Two years ago I remarked about the sticker shock of the prices going up. What happened to ‘cheap eats, home cooking and lots of it’ that diners were known for?

In any case, I had the Cheddar cheese omelet with hash browns done on both sides. The omelet was one of the biggest ones I had ever had with a load of cheese inside and on top while the hash browns were well done as I asked.

And all I can say is “Look at that carrot cake!”


Who wants/needs 4 seasons?!   1 comment

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From the beginning of November to the last week we have Al, our mailman, in regulation shorts, maintenance guys having fun, a sunset, folks in the community room relaxing and owners of million dollar homes and yachts looking at us!
Life is good!

Posted November 25, 2018 by greatmartin in LIFE, Uncategorized

“Green Book”—movie review   1 comment

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I was very hesitant about going to see “Green Book” starting with it being directed by Peter Farrelly who was known for such ‘low’ films as “Dumb and Dumber” and “There’s Something About Mary” which dealt with obscene language and scenes though big hits. It also sounded to me like a takeoff of “Driving Miss Daisy” only with a white driver and a black passenger which would probably be ‘Hollywoodized” and “the Odd Couple” thrown in as the arc of the movie and it is..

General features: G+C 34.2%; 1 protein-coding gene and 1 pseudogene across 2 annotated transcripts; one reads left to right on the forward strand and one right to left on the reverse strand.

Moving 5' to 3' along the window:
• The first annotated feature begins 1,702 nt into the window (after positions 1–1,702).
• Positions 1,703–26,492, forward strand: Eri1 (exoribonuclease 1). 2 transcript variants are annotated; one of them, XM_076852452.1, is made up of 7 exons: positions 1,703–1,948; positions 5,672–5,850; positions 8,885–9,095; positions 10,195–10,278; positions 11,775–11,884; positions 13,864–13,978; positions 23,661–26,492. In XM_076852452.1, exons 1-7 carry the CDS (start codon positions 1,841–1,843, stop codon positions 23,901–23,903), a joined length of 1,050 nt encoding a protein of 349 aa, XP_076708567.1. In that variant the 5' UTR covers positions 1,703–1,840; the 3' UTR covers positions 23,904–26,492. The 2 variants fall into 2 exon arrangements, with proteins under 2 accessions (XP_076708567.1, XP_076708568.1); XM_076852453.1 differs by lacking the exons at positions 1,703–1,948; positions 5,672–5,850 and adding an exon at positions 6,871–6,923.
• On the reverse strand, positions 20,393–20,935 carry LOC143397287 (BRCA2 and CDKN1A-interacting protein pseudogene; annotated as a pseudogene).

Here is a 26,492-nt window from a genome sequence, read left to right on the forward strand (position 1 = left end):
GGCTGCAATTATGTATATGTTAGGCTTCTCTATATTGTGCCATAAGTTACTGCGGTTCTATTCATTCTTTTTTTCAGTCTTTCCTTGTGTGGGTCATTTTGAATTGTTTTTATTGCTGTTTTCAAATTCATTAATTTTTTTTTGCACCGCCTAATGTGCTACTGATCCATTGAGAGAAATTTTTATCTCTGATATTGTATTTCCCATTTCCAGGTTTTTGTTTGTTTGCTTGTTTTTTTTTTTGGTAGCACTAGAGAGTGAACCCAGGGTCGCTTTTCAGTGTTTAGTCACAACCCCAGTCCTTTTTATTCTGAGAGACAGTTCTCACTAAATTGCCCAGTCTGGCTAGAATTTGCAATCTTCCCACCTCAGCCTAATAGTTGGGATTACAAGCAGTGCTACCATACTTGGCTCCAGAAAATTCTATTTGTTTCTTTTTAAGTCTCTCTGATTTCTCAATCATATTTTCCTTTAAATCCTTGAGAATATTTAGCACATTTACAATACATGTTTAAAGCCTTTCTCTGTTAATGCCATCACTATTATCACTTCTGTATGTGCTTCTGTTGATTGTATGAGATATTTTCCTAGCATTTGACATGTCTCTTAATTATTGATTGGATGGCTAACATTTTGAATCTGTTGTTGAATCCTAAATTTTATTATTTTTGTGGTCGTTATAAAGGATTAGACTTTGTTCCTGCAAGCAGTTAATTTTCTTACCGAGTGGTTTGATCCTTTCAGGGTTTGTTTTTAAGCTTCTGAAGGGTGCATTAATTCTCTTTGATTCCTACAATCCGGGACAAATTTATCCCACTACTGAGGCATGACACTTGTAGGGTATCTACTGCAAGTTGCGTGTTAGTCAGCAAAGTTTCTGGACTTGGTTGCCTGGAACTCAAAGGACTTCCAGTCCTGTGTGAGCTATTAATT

I went only because I am a long time fan of Viggo Mortensen and was impressed with Mahershala Ali in “Moonlight”. I expected to see a so-so film with good performances and we certainly saw the latter but it won me over showing the Carnegie Hall apartments, though I never did see one like Ali had. Also the scenes supposedly filmed in the Bronx was not a Bronx I was raised in but all of a sudden I was laughing and then being touched and going through layers of emotions.
Yes Viggo Mortensen as Tony Vallelonga and Mahershala Ali as Dr. Don Shirley are cliches in many scenes but they are both such good actors you believe what they are saying and doing not to forget the touch of family that Linda Cardellini as Tony’s wife brings to an Italian Bronx thug who does love his wife and 2 sons, along with other family members.
Based on a true story I must admit I had never heard of Dr. Don Shirley but his story of being a black entertainer who is going to travel through the south in 1962 it is reasonable that he would hire a Tony ‘type’ to be his chauffer and, in a sense, protector. A lot of cliches are nothing more than stereotypes and much what we see and hear of Shirley and Vallelonga sound and seem familiar which is sad because we aren’t surprised.
“Green Book” is being sold as ‘a true story of a friendship’ and it is just that with many laughs and tears supplied by two brilliant actors who bring more to the script than the script brings to them. There are a couple of scenes that took me by surprise which if talked about would mean spoilers and should be discovered on their own but one question I would love if anyone knows if  Mahershala does his own piano playing or is it Hollywood magic?